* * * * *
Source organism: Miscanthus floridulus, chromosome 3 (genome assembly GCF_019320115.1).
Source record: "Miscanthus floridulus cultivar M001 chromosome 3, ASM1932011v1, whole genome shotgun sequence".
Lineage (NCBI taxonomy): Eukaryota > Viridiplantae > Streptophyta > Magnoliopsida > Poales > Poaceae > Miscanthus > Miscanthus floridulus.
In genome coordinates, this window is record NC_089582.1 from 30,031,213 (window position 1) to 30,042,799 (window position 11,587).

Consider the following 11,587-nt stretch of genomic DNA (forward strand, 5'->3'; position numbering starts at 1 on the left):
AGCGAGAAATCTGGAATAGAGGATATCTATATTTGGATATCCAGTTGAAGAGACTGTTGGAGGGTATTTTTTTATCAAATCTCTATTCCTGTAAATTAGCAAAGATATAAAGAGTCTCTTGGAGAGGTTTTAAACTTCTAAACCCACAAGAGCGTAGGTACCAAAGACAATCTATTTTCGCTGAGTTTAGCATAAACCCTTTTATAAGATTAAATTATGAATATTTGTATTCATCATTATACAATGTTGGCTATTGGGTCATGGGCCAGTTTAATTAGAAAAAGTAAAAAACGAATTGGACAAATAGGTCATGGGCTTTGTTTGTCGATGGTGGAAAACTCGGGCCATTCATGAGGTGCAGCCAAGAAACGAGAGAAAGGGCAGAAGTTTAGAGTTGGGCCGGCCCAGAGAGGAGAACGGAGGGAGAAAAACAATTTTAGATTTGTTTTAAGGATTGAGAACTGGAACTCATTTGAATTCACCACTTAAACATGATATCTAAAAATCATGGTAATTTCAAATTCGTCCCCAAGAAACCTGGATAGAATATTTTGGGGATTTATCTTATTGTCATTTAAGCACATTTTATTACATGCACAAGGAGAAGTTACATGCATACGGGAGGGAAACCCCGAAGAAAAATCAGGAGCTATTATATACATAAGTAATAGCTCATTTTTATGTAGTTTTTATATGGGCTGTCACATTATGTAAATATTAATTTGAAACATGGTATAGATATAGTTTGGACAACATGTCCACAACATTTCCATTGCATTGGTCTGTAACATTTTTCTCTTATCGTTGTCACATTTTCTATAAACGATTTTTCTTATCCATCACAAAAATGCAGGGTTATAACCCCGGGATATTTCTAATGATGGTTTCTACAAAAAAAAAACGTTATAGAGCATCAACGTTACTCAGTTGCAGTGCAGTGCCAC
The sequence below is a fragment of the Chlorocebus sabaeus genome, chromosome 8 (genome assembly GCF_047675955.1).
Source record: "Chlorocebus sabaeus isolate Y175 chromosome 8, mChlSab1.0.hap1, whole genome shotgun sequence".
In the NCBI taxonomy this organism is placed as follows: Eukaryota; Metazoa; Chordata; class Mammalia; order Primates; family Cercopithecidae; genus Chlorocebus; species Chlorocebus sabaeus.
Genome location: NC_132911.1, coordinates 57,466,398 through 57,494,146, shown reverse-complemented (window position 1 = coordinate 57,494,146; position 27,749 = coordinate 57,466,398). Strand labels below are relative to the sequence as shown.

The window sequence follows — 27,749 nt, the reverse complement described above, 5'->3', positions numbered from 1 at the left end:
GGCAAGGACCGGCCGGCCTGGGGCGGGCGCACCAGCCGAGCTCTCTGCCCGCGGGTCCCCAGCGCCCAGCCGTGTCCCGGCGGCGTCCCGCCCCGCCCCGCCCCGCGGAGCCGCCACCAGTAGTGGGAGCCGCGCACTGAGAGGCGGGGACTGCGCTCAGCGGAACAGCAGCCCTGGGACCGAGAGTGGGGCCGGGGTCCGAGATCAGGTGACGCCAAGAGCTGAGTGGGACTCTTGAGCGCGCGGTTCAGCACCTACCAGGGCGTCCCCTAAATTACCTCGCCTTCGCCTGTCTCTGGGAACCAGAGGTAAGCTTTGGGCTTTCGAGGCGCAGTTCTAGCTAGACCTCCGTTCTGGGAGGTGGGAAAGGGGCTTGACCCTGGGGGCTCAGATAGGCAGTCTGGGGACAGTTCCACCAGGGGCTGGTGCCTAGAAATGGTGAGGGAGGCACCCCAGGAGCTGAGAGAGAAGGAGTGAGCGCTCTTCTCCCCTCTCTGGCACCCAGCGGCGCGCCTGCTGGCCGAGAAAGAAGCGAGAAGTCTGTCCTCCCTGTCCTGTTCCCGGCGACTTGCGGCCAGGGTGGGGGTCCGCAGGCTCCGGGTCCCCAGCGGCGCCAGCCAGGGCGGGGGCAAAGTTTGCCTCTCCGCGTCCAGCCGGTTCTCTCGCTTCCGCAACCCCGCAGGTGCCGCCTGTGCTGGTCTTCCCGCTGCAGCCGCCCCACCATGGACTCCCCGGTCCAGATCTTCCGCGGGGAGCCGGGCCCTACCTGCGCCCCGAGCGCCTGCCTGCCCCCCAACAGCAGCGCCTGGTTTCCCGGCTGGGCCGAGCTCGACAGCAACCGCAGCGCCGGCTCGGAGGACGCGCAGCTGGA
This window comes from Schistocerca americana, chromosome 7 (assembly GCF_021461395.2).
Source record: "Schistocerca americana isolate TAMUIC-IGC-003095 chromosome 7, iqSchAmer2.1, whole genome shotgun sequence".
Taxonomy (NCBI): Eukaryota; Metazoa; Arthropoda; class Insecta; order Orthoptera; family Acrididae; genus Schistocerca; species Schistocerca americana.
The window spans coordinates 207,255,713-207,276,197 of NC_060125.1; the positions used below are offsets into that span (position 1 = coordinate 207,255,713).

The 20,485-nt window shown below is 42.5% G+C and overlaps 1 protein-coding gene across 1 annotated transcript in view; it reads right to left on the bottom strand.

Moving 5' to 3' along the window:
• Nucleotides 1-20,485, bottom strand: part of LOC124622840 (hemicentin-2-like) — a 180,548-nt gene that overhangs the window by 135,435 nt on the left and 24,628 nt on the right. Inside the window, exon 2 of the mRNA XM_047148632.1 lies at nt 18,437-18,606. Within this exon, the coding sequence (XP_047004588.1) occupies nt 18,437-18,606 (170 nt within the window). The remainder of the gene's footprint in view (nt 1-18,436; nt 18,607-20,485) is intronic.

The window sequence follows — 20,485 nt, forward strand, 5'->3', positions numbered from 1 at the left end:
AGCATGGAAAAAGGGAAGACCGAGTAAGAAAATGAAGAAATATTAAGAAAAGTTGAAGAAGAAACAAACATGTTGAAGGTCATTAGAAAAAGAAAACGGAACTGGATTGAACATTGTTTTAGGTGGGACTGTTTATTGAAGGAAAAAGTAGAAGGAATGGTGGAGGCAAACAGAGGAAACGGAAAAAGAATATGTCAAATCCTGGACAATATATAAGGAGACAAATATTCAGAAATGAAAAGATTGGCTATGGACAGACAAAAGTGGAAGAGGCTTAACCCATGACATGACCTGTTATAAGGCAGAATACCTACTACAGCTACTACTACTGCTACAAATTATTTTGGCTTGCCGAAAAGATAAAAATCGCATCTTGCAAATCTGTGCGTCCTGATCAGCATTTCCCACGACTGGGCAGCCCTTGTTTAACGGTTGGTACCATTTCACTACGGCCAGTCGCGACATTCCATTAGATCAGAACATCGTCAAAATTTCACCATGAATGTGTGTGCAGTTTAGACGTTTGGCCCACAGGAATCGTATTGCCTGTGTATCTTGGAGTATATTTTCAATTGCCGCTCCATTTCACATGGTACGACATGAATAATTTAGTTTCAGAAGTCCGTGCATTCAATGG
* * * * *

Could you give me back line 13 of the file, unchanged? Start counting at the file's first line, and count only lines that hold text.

This window comes from Schistocerca americana, chromosome 7 (assembly GCF_021461395.2).